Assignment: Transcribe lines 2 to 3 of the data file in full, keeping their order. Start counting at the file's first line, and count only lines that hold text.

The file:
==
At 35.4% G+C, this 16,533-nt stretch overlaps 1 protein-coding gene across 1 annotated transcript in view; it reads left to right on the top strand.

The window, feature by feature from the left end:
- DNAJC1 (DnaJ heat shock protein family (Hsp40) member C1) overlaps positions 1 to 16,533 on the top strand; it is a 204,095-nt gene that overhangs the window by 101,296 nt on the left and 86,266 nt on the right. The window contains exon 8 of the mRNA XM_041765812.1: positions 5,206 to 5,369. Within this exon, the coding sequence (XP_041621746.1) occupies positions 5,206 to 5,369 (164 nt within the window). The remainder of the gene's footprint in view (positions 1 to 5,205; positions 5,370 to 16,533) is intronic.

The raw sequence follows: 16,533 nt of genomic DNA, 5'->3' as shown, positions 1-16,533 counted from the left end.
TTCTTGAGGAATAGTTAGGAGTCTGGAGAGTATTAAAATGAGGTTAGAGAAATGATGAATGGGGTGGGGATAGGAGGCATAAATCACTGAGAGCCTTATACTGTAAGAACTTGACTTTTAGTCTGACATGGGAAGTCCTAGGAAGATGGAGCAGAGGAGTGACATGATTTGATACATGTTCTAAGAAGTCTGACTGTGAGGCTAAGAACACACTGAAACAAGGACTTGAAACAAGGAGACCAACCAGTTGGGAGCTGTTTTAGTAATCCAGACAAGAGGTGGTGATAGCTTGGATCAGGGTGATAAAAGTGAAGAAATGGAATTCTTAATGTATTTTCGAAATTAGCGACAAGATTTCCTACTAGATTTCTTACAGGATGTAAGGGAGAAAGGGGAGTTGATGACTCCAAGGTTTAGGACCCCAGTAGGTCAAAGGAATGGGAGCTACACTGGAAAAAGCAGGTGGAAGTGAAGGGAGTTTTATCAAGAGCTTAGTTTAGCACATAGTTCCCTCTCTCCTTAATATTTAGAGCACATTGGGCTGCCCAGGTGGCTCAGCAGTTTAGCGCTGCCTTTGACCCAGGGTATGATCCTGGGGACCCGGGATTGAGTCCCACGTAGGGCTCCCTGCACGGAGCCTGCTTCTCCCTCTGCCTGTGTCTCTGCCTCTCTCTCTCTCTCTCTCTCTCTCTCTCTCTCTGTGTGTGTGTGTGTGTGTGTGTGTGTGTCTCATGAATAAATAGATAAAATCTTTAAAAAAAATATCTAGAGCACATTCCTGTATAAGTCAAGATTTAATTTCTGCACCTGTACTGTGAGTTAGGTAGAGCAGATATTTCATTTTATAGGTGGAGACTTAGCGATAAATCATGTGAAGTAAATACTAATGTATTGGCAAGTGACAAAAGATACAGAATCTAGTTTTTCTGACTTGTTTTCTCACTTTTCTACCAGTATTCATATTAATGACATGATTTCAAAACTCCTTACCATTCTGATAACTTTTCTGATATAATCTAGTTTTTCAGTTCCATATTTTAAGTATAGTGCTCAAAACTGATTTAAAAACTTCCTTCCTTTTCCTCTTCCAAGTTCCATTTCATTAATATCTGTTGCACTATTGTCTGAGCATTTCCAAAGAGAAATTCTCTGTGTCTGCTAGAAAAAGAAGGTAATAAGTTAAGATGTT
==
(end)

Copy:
The window, feature by feature from the left end:
- DNAJC1 (DnaJ heat shock protein family (Hsp40) member C1) overlaps positions 1 to 16,533 on the top strand; it is a 204,095-nt gene that overhangs the window by 101,296 nt on the left and 86,266 nt on the right. The window contains exon 8 of the mRNA XM_041765812.1: positions 5,206 to 5,369. Within this exon, the coding sequence (XP_041621746.1) occupies positions 5,206 to 5,369 (164 nt within the window). The remainder of the gene's footprint in view (positions 1 to 5,205; positions 5,370 to 16,533) is intronic.